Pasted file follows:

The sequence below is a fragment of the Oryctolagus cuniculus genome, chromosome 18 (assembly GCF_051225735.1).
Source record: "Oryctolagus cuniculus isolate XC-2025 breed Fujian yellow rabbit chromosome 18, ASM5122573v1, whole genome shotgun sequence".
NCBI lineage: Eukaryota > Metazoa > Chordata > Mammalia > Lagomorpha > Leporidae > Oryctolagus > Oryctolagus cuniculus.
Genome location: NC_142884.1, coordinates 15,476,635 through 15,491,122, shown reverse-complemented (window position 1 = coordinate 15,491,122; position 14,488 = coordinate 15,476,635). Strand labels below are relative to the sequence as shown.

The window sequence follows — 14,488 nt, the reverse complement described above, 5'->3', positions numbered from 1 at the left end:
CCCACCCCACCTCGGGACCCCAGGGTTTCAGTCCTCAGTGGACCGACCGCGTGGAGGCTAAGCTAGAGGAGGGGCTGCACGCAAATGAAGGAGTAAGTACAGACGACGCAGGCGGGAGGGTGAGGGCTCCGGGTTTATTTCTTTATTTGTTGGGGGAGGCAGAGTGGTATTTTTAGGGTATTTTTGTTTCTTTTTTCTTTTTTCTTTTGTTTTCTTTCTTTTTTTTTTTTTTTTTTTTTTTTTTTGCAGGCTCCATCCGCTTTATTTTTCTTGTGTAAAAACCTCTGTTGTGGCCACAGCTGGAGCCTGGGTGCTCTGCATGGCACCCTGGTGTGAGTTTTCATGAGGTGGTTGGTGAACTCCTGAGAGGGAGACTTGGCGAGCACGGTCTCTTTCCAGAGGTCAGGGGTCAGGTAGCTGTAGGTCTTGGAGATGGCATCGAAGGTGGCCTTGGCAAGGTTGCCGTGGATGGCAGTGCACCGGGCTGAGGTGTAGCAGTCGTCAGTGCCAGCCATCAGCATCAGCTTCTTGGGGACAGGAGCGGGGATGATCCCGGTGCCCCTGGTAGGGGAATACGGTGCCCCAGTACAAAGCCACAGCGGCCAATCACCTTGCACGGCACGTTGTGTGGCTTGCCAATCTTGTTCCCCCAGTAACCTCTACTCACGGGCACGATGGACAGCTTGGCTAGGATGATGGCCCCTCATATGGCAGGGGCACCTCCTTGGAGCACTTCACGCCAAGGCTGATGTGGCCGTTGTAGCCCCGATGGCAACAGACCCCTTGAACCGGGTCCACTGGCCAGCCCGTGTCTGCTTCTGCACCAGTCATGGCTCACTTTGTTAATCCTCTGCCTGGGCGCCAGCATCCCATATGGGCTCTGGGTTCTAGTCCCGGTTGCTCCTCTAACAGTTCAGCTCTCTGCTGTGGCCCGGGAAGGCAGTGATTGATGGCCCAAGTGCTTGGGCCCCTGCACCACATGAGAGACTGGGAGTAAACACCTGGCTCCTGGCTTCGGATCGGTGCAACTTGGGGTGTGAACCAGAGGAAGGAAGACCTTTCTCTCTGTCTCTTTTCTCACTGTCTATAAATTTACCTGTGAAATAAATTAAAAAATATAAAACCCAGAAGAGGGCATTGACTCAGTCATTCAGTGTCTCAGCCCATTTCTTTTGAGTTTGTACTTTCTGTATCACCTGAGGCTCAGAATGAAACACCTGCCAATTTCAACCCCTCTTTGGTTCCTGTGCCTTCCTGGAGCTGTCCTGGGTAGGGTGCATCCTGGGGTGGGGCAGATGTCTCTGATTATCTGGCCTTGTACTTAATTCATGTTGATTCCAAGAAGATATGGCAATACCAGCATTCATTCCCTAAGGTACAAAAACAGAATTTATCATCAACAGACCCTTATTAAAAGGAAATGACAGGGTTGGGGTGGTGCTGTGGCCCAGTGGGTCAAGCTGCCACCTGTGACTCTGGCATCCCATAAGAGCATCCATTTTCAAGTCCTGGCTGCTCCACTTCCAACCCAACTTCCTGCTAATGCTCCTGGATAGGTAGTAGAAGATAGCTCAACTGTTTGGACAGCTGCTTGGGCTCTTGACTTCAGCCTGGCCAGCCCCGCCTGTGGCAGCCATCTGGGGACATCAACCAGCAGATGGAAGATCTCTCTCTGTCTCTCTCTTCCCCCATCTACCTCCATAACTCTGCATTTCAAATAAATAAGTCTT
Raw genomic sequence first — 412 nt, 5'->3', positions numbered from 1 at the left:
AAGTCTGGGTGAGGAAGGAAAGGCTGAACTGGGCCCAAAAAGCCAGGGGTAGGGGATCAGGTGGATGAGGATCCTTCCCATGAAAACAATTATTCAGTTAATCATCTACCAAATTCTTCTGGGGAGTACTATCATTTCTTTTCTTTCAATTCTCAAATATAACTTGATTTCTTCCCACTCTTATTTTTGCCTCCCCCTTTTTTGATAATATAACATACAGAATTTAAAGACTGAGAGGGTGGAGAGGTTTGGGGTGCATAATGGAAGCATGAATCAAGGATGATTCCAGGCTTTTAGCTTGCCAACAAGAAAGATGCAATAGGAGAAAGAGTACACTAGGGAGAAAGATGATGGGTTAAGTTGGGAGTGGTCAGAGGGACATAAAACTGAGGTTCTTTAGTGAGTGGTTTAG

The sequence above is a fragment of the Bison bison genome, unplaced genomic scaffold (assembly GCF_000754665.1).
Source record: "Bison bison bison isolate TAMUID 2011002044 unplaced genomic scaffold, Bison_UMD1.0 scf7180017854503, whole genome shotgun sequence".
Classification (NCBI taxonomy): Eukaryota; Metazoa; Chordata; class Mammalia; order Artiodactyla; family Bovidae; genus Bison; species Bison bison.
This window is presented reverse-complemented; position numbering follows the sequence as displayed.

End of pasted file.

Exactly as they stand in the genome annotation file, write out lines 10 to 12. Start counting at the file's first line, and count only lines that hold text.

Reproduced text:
Source record: "Bison bison bison isolate TAMUID 2011002044 unplaced genomic scaffold, Bison_UMD1.0 scf7180017854503, whole genome shotgun sequence".
Classification (NCBI taxonomy): Eukaryota; Metazoa; Chordata; class Mammalia; order Artiodactyla; family Bovidae; genus Bison; species Bison bison.
This window is presented reverse-complemented; position numbering follows the sequence as displayed.